Council boss warns of tough times ahead

Council leader Barrie Grunewald
Council leader Barrie Grunewald

St Helens must brace itself for a triple-whammy of cuts over the next few years, council boss Barrie Grunewald has warned.

Coun Grunewald said the local authority expected around £23m of local government funding to be taken away but he promised to shield people from the worst effect of swingeing cuts from Westminster.

Coun Grunewald told the annual council meeting St Helens was in all three categories where the Local Government Association (LGA) warns budgets will be further reduced.

The LGA has previously said councils will face a £14.4bn shortfall by 2019, but town halls could now face a bigger cash crisis sooner.

Coun Grunewald said: “I cannot overstate how difficult the years ahead might be for our town and for this council.

“The association is now predicting that local authorities with the poorest populations, those in the North and those classified as metropolitan authorities will face the greatest cuts. We sit in all three categories.”

Coun Grunewald said the tough financial situation meant a radical re-think of how vulnerable communities will be supported was needed.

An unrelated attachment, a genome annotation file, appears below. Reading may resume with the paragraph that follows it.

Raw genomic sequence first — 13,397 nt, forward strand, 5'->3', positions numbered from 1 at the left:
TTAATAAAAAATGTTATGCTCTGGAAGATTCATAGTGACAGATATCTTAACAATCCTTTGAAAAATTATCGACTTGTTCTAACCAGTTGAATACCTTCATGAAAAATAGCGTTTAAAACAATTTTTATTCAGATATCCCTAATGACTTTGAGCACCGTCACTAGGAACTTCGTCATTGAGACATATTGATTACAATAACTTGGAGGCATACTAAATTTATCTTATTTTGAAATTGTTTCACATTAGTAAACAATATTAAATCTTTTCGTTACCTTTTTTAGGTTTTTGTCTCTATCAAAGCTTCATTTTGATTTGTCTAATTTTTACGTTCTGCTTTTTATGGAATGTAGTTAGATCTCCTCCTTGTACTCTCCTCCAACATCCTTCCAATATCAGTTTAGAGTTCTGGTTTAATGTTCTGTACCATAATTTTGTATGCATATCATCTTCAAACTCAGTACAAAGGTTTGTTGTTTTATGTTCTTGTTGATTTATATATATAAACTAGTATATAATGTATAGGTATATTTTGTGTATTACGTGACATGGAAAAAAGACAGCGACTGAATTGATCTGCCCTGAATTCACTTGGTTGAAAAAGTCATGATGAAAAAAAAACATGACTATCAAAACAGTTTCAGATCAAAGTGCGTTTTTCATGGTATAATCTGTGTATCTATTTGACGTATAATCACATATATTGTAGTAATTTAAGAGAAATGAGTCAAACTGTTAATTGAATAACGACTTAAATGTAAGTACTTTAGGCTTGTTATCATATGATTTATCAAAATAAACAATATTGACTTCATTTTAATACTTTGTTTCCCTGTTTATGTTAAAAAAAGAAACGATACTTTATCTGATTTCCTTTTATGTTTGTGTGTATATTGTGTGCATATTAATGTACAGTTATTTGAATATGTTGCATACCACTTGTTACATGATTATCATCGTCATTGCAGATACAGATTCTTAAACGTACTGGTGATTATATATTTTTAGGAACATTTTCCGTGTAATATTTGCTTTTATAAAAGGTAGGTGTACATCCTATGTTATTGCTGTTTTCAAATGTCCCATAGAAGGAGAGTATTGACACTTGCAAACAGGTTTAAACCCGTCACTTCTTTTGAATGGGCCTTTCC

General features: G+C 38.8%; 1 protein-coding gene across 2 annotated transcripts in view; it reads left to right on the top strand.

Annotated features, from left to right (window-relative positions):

He made a series of key announcements, including a new post of town centre manager to work with businesses and increase visitors and the production of a long-term economic vision for the borough.

At least two new businesses will join Aldi on the Linkway West retail park and the first planning application for the Parkside site should come in within the next 12 months.

Coun Grunewald also pledged closer working between the council and the clinical commissioning group (CCG), schools, hospitals, voluntary organisations and the private sector.

He also dismissed concerns about “municipal paternalism”, saying it was right the council actively cared about opportunities for local people, housing, health and the quality of St Helens schools.

Coun Grunewald said: “I stood here last year and said that every child matters in St Helens, and I reaffirm that statement.

“We were one of the first councils in the country to appoint a schools commissioner and our work supporting schools being is being recognised nationally.

“We need to be on the front foot, assessing what is best for St Helens and making sure that is what we achieve. Only then can we help our residents lead longer, happier and healthier lives.”

St Helens Council is also pressing on with plans for a sports and training facility at Ruskin Drive, which could involve external funding.